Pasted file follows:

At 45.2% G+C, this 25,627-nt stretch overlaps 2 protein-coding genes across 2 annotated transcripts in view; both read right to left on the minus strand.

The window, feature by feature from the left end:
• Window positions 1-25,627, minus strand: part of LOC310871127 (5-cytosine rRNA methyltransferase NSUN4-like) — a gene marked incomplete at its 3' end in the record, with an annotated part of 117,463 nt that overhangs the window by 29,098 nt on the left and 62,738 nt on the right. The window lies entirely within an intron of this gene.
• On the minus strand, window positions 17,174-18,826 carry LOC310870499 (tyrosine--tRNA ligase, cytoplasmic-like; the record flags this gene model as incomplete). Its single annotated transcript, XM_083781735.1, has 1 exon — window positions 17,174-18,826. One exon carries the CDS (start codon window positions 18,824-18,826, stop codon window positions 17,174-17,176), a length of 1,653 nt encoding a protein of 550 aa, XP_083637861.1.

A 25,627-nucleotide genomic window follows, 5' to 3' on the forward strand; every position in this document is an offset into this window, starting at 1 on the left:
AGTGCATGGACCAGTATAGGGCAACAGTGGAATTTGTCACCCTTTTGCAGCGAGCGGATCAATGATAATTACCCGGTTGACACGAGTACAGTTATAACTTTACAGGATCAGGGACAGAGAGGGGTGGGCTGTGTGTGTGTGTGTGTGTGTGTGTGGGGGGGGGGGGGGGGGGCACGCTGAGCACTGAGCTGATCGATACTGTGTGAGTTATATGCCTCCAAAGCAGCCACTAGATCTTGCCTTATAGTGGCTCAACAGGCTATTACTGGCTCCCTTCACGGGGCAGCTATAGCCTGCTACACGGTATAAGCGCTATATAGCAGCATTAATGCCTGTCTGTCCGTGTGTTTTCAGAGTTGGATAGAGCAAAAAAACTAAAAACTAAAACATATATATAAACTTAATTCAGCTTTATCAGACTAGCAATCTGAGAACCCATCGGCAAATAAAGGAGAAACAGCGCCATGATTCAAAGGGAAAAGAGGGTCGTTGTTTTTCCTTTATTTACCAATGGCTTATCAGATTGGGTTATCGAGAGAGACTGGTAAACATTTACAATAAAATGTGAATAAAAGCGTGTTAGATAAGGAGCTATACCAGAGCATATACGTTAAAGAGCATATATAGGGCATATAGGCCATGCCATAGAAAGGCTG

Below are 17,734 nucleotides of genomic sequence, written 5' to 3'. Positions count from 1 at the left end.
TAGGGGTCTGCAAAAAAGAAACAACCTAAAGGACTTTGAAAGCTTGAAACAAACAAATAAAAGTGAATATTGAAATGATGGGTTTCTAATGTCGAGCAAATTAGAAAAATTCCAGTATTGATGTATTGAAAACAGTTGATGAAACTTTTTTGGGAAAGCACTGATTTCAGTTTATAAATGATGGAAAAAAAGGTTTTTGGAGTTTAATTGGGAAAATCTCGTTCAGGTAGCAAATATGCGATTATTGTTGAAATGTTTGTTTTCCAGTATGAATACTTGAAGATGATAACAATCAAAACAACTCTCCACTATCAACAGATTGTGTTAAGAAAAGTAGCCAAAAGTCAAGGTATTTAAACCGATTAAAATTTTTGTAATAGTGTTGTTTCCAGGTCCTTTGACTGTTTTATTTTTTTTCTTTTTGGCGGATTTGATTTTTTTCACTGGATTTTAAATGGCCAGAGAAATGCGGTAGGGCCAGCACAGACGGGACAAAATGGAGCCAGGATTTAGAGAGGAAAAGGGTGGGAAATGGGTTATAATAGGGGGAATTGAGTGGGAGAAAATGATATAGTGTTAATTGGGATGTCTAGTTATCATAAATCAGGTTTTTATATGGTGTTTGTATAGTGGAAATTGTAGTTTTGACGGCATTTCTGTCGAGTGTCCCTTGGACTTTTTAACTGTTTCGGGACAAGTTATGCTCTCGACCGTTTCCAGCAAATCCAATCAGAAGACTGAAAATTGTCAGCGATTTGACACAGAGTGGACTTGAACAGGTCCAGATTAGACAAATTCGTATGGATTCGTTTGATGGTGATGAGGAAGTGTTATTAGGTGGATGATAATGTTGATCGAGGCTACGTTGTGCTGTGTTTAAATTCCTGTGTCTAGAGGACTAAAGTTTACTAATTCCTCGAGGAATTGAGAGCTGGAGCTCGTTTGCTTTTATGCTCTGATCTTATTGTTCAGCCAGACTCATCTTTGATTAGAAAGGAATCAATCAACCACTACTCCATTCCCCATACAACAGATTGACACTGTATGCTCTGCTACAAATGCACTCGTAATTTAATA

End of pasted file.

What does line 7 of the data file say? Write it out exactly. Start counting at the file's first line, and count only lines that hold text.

Below are 17,734 nucleotides of genomic sequence, written 5' to 3'. Positions count from 1 at the left end.